We're definitely continuing with the discount subscription program. Our loyal subscribers have helped fund the project for many years now, and other than downloads that's where most of the copies go. For now the subscription signup remains on the Walnut Creek CDROM site, but we'll probably be moving that over to slackware.com fairly soon.

The name (Score:5, Funny)
by sanityimp

How did you come to the name Slackware? DId it hit you during a long nights of smoking from the holy frop with bob? Did stang climb in your window and wisper it in your ear while you were asleep? Was it the Xists?

Patrick:

Yeah, ok, I'll admit that it was SubGenius inspired. In fact, back in the 2.0 through 3.0 days we used to print a dobbshead on each CD. The name didn't come from Stang... I ran into him last summer and he asked me if that Red Hat organization was my company. I still think it's a pretty good name. I've been trying to put an ease-of-use spin on it, but it doesn't quite work. I think I'll just start telling people all the good names were taken to get them off the subject.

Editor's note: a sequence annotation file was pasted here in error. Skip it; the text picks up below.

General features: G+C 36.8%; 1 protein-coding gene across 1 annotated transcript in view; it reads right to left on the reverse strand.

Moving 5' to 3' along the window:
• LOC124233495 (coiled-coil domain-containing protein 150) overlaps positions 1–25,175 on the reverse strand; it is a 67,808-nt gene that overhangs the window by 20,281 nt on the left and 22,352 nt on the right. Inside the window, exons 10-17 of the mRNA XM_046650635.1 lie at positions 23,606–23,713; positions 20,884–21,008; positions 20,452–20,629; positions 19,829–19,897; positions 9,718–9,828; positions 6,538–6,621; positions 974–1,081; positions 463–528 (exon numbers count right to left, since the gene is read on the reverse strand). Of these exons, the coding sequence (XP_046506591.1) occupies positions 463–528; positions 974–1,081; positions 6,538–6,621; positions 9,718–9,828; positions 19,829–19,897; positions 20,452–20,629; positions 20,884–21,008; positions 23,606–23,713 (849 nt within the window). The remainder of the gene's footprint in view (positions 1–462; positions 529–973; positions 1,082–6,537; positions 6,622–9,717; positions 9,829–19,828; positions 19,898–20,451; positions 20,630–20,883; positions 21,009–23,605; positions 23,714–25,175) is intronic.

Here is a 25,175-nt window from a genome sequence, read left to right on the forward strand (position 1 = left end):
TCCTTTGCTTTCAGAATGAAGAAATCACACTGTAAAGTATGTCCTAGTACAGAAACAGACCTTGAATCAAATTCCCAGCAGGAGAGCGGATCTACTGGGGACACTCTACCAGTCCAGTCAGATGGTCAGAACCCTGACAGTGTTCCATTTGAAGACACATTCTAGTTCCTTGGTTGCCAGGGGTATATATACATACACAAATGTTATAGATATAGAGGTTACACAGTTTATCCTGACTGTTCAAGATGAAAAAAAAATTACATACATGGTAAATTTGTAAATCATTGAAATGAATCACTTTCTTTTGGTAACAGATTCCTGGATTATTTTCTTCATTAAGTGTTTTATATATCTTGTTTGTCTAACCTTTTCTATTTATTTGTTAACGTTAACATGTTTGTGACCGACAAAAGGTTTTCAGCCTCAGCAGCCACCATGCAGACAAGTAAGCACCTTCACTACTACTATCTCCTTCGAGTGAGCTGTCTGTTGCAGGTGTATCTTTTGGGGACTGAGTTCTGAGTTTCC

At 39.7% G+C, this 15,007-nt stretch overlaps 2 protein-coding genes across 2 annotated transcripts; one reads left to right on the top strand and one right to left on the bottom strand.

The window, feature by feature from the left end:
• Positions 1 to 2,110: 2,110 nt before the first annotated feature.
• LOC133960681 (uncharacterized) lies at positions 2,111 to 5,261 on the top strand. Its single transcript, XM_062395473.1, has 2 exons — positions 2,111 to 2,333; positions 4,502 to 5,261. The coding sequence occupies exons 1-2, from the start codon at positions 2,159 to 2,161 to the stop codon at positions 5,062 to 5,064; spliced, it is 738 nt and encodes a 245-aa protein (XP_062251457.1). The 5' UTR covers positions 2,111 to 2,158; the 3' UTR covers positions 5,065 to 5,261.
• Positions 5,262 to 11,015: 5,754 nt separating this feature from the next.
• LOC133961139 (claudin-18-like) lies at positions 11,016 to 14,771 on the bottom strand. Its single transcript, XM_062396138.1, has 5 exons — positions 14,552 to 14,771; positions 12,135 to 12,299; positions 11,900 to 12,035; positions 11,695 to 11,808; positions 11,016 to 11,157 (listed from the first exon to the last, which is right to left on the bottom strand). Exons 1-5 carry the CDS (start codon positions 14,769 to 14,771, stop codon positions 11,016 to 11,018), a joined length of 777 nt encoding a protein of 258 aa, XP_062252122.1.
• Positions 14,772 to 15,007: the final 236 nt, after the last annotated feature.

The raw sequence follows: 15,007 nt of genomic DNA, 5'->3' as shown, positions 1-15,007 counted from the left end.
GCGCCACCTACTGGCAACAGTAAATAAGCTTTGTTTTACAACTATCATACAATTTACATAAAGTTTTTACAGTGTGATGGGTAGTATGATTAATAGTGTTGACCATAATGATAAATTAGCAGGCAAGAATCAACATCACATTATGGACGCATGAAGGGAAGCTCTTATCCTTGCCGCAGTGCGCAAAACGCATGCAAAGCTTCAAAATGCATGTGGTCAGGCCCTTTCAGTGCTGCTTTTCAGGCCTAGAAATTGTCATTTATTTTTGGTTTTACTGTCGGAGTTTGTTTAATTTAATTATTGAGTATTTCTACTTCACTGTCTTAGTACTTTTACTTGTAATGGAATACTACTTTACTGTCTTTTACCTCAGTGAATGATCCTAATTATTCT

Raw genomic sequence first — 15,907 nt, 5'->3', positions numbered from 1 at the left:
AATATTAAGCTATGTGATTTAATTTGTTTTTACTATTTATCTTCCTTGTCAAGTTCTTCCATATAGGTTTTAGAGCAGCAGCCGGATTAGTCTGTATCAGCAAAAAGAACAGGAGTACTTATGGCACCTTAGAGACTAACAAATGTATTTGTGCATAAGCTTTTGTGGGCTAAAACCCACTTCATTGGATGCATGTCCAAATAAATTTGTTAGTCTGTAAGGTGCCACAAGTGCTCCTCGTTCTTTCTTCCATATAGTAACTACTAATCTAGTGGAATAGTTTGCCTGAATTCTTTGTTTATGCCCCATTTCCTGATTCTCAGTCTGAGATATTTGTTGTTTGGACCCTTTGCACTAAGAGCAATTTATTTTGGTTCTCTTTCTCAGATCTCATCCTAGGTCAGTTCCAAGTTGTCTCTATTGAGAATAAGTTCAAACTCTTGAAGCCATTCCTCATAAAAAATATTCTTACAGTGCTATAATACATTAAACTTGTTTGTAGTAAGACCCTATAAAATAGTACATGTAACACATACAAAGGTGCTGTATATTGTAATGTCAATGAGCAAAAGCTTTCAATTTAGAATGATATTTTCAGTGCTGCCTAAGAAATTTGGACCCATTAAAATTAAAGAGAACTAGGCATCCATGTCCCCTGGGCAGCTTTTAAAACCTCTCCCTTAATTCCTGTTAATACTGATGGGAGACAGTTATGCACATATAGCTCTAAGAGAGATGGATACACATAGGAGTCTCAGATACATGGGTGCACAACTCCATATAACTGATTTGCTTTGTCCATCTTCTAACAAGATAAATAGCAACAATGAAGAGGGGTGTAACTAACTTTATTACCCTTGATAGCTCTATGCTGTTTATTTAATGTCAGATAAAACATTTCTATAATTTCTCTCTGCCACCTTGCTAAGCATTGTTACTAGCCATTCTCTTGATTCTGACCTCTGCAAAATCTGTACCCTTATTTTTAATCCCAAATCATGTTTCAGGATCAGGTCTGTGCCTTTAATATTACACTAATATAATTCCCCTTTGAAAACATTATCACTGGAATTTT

upgradeability (Score:5, Interesting)
by SpaFF

I've been a Slackware user since 3.4 and absolutly love it. I don't like most package management systems out there and am glad that Slack doesn't use one (well, if you don't count pkgtool). Unfortunately this seems to be a bit of a problem when it comes to upgrading, seeing as you usually have to just reinstall from scratch and hope you have a good backup of your config files. How do you plan on addressing the issue of upgradability in future releases of Slackware, and do you think a better solution can be achieved through the install scripts without having to revert to an rpm-style package management system.

Patrick:

Although pkgtool is mentioned most often, there are also installpkg, removepkg, makepkg, and upgradepkg tools. The current system does install, track, remove, and upgrade packages, but lacks many of the extra features found in other packaging systems. Still, it *is* a real packaging system. We have used cleanly installable and removable packages since the start.